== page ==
- I found myself surprised to read that Baltimore's offense averaged only 3.3 yards per rush, and that Jamal Lewis averaged a pedestrian 3.9 yards per carry. It sure looked like he ran better than that. Just think, if the defenders had made tackles at the point of contact instead of getting run over all the time, he might've averaged only 1.9 YPC.

- Mike Flynn may well be the worst starting center in the NFL, but a large part of Baltimore's (relative) success running came because Casey Hampton might have had his worst game of the season. Singled or doubled, Baltimore's line got some push against the typically immovable Big Hamp at times, and it created running lanes through which the not-usually-as-powerful-as-he-looks-like-he-should-be Lewis ran over the smallish inside linebackers.

- Crowd noise played an obvious and substantial role in Baltimore's ferocious pass rush, as Pittsburgh's line looked as sluggish coming off the snap as I've seen them since last regular season in Indianapolis. The noise combined with savvy blitz calls and some good ol' fashioned one-on-one match-up wins for a lethal pressure cocktail, and not even one of the league's best improvisational quarterbacks stood any chance with multiple rushers in his face after two or three steps.

- McNair, Roethlisberger's predecessor to the sack-avoidance crown, had a much better time of it, frustrating a not-incompetent Pittsburgh pass rush with quick throws, pocket awareness, scrambles, and his generally-obnoxious sturdiness.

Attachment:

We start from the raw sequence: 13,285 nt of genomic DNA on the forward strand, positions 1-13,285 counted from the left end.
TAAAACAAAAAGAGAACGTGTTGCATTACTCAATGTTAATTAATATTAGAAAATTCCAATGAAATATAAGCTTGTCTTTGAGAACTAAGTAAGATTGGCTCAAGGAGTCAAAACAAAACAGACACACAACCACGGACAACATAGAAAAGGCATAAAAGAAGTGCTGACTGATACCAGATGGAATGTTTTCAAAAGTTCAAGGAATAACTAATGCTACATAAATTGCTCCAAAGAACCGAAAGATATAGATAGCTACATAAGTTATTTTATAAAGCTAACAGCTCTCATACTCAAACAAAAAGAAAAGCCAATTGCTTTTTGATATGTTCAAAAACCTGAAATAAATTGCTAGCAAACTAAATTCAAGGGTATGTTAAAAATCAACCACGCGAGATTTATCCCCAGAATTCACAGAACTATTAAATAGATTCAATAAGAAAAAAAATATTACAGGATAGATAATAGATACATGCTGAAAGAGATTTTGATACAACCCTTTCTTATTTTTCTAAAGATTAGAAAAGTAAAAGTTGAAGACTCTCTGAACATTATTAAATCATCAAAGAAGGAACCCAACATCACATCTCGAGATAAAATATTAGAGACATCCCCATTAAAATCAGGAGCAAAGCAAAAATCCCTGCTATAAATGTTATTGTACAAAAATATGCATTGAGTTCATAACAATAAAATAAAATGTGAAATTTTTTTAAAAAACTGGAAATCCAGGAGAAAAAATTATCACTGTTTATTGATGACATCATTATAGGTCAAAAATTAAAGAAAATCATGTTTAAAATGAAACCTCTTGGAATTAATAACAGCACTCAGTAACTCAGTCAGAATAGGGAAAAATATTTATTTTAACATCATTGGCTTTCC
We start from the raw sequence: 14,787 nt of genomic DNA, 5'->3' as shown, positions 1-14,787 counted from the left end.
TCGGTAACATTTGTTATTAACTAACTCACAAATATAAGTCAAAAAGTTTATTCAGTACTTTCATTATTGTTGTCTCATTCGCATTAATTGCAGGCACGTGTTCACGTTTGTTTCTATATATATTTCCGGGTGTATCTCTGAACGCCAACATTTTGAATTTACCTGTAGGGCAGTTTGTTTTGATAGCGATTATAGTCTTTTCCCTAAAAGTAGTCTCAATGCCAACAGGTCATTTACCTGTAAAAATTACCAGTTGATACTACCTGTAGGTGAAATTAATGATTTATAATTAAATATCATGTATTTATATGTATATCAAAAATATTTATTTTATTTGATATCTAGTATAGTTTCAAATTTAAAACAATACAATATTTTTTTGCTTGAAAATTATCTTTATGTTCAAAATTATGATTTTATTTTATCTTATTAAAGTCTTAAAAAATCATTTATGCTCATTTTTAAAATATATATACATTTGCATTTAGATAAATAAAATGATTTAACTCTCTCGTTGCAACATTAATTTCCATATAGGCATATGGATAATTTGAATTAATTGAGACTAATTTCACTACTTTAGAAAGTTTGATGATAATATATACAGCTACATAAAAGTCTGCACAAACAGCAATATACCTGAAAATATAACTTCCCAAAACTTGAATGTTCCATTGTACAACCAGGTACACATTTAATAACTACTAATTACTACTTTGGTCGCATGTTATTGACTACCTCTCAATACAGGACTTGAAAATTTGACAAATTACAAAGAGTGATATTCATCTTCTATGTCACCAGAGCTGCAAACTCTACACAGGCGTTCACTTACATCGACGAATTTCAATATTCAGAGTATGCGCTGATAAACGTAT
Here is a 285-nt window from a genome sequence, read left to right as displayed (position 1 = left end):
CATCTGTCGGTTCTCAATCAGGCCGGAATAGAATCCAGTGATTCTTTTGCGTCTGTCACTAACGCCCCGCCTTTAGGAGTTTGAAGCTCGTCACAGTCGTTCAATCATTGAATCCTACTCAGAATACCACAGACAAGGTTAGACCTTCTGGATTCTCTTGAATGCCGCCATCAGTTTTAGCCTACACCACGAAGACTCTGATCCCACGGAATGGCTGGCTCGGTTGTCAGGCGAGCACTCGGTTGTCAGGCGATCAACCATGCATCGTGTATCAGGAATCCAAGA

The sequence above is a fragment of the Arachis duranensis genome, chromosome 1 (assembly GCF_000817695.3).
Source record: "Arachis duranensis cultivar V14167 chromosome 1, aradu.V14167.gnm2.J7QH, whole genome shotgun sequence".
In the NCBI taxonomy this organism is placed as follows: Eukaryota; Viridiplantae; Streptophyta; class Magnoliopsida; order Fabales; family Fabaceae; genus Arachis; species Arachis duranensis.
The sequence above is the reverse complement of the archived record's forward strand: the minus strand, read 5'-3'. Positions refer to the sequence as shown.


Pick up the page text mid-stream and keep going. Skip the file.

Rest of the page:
- I prefer Dan Dierdorf to the good majority of color analysts out there, but early in the third quarter he observed that Pittsburgh was fortunate that Baltimore shot themselves in the foot with a chop block penalty against guard Chris Chester, because they'd had a nice drive going before the flag. Really? Moving the ball 13 yards in five plays constitutes a "nice drive?" I mean, the play that got called back was only a three-yard completion to Demetrius Williams on 2nd-and-12.

- Baltimore's offense made good on a couple of opportunities, but their defense did all the heavy lifting. Their scoring drives averaged just 41 yards, with all coming after the defense forced a short field punt or a turnover. If Pittsburgh's offense can get some production in the rematch, the defense should be in better position to keep the Ravens off the scoreboard.

- It's a sure sign how well Baltimore's defense is playing when they shut out a good opponent with Ray Lewis and Ed Reed playing maybe just the fifth and sixth best ball on that unit.

- Adalius Thomas, prepare to get paid.

- Okay, so Pittsburgh's "playoff" run sputtered in game three, and they've now truly got little for which to play other than pride. I wouldn't undersell the importance of pride, though; I still want to see them play games the way we all know they're capable. I want them to rediscover their own will and way to win. I want them to strive to win every remaining game, draft position be damned. I want them to show the Ravens and the Bengals — and maybe even the lowly Browns — that they may win the division crown every now and then, but they're just borrowing it from its true owner for a spell. Like nap time. 2006 is Pittsburgh's nap time. Time to wake up, boys, and realize that your little brothers wrote all over your face in indelible marker while you slept. It'll take a while to wash that stuff off no matter what you do, but before you even worry about that … go pound ‘em.